Indictment in West Memphis car bombing

Randeep Mann
Randeep Mann

Associated Press Writer

LITTLE ROCK, Ark. (AP) - A federal grand jury has indicted an Arkansas doctor, saying he planted a car bomb that severely injured the chairman of a state board that had previously disciplined him, according to the indictment unveiled Wednesday.

Dr. Randeep Mann is charged with using a weapon of mass destruction in the February 2009 blast that hurt Dr. Trent Pierce, who lost his left eye and was severely burned.

Pierce heads the Arkansas State Medical Board, which told Mann to stop writing prescriptions for narcotics after several of his patients died.

U.S. Attorney Jane Duke called a news conference for later Wednesday with a representative from the Bureau of Alcohol, Tobacco, Firearms and Explosives. Mann's attorney, Blake Hendrix, declined to immediately comment.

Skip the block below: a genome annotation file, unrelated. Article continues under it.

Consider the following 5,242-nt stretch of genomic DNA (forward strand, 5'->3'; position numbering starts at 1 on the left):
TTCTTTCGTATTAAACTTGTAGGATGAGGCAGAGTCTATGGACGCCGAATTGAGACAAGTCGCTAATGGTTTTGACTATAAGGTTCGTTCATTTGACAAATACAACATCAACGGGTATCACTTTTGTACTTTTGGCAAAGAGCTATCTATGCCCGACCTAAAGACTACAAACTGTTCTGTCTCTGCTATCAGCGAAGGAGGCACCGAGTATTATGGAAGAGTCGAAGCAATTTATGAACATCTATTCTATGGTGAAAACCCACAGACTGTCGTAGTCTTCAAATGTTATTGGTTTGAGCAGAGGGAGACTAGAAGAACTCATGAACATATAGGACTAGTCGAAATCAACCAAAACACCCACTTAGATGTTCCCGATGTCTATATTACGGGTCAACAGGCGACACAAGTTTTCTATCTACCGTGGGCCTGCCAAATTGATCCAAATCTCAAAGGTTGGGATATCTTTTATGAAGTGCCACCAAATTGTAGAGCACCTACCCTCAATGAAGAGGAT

The indictment said Mann did "knowingly use, and attempt and conspire to use, a weapon of mass destruction against a person and property within the United States."

Mann, a pain specialist from West Memphis, twice sued the medical board over disciplinary actions that included suspension of his license to prescribe drugs. Prescriptions written by Mann allegedly led to the deaths of 10 patients, according to the medical board's investigation.

Additionally, the investigation revealed seven patients survived overdoses, including one who suffered a brain injury.

Pierce was injured in the blast that occurred when he reached down to move a stray tire from the path of his hybrid Lexus sport-utility vehicle, family friends have said. ATF agents have said the bomb was homemade, not manufactured military explosives or dynamite.

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